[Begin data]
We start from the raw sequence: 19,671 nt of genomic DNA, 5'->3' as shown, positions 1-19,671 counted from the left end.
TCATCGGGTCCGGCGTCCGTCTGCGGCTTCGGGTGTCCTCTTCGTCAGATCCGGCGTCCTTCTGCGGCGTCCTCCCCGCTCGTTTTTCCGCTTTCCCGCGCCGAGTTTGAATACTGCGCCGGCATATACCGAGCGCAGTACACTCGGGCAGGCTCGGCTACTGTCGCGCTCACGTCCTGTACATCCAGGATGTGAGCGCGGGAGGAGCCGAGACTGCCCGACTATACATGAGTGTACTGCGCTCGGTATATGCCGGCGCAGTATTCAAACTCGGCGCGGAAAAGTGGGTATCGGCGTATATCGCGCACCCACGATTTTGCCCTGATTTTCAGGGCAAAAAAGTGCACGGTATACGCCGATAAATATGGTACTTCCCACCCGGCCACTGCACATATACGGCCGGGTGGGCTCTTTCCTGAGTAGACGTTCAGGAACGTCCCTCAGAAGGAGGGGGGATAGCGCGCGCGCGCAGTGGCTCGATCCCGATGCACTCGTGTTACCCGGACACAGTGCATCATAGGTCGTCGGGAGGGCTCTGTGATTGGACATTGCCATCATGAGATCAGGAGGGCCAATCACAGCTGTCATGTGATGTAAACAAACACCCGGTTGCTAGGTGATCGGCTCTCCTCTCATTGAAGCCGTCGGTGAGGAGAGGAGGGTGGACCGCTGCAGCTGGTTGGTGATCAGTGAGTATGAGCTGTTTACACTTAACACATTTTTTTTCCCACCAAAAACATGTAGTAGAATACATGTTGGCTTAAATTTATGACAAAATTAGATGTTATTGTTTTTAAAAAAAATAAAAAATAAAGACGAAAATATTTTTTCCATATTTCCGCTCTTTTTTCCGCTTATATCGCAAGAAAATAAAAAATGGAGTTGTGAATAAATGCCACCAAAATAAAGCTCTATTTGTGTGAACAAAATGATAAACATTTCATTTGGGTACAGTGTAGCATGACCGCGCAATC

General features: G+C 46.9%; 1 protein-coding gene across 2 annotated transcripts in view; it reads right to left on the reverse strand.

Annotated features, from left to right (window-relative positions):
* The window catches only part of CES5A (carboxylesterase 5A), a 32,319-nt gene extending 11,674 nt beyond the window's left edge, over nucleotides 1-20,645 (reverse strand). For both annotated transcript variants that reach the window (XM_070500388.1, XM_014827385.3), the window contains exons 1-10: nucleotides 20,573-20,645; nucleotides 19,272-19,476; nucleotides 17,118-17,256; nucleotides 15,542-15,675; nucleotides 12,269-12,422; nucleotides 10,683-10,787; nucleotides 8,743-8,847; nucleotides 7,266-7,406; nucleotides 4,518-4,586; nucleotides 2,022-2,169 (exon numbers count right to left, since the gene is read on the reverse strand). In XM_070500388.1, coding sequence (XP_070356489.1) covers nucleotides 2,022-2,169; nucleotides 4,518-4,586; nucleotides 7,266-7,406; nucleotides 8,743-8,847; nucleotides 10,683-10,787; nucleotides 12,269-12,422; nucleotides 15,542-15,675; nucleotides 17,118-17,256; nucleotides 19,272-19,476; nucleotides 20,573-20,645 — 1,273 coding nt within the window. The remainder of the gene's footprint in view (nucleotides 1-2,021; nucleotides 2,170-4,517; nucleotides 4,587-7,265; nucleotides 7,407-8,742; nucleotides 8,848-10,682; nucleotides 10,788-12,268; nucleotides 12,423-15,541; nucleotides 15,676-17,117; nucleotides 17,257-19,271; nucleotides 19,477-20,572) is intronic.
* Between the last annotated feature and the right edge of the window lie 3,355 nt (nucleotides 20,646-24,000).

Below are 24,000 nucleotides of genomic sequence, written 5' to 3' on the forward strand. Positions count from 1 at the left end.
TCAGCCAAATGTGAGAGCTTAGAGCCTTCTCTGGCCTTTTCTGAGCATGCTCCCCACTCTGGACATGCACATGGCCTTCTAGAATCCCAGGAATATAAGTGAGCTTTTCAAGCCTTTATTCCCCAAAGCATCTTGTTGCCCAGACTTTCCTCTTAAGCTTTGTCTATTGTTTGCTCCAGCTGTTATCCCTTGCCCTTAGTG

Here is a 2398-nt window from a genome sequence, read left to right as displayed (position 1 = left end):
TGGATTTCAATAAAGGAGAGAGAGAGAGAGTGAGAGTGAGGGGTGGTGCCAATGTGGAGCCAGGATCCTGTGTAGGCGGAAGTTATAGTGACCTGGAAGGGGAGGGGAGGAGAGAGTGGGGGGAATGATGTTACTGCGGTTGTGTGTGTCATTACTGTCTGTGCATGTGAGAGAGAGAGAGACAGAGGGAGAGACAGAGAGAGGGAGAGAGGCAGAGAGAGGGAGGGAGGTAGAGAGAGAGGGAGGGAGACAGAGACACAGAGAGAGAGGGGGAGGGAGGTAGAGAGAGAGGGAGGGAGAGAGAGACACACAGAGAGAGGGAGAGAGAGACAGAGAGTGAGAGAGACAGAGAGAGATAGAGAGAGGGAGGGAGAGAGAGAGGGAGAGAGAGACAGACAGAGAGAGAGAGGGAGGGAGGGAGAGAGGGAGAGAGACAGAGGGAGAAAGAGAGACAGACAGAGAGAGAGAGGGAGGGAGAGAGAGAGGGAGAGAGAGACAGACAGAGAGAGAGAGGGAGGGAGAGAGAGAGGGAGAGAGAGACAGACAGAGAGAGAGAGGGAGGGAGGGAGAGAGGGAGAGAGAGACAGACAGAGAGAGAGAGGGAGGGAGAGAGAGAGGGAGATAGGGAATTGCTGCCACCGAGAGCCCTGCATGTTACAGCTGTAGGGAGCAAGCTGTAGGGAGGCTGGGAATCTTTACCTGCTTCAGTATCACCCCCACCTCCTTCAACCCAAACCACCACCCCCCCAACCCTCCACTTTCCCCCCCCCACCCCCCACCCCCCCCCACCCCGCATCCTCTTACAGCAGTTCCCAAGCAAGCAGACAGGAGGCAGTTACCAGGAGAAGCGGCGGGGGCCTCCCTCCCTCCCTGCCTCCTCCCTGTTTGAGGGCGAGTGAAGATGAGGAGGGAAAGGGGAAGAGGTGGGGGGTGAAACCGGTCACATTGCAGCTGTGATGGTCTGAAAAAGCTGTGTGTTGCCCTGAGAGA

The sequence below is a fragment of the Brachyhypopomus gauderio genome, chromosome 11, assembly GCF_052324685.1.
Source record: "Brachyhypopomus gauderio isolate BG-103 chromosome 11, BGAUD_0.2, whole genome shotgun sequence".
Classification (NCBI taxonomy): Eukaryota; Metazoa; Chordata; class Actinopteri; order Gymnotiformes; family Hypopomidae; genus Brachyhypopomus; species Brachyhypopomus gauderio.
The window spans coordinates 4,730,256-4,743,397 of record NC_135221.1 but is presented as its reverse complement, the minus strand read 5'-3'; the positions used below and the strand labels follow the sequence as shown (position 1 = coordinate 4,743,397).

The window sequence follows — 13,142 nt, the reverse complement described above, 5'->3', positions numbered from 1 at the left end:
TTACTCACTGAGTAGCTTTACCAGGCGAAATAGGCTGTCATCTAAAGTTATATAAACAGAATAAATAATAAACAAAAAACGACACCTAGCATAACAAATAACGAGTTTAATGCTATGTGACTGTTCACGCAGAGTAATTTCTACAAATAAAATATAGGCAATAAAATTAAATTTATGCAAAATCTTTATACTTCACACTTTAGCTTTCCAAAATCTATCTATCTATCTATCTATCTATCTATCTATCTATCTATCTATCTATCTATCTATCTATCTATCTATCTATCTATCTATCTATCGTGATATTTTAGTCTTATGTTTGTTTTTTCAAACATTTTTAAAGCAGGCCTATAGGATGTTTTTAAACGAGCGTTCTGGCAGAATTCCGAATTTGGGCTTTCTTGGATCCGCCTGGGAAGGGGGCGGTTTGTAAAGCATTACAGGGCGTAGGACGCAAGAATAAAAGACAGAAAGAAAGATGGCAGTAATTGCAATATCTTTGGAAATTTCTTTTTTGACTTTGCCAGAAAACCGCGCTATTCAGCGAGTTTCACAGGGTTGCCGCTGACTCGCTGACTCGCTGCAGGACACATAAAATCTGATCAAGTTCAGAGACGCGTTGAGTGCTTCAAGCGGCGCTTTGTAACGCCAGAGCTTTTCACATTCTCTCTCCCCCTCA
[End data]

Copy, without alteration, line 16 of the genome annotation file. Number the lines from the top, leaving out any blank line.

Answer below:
TTACTCACTGAGTAGCTTTACCAGGCGAAATAGGCTGTCATCTAAAGTTATATAAACAGAATAAATAATAAACAAAAAACGACACCTAGCATAACAAATAACGAGTTTAATGCTATGTGACTGTTCACGCAGAGTAATTTCTACAAATAAAATATAGGCAATAAAATTAAATTTATGCAAAATCTTTATACTTCACACTTTAGCTTTCCAAAATCTATCTATCTATCTATCTATCTATCTATCTATCTATCTATCTATCTATCTATCTATCTATCTATCTATCTATCTATCTATCTATCGTGATATTTTAGTCTTATGTTTGTTTTTTCAAACATTTTTAAAGCAGGCCTATAGGATGTTTTTAAACGAGCGTTCTGGCAGAATTCCGAATTTGGGCTTTCTTGGATCCGCCTGGGAAGGGGGCGGTTTGTAAAGCATTACAGGGCGTAGGACGCAAGAATAAAAGACAGAAAGAAAGATGGCAGTAATTGCAATATCTTTGGAAATTTCTTTTTTGACTTTGCCAGAAAACCGCGCTATTCAGCGAGTTTCACAGGGTTGCCGCTGACTCGCTGACTCGCTGCAGGACACATAAAATCTGATCAAGTTCAGAGACGCGTTGAGTGCTTCAAGCGGCGCTTTGTAACGCCAGAGCTTTTCACATTCTCTCTCCCCCTCA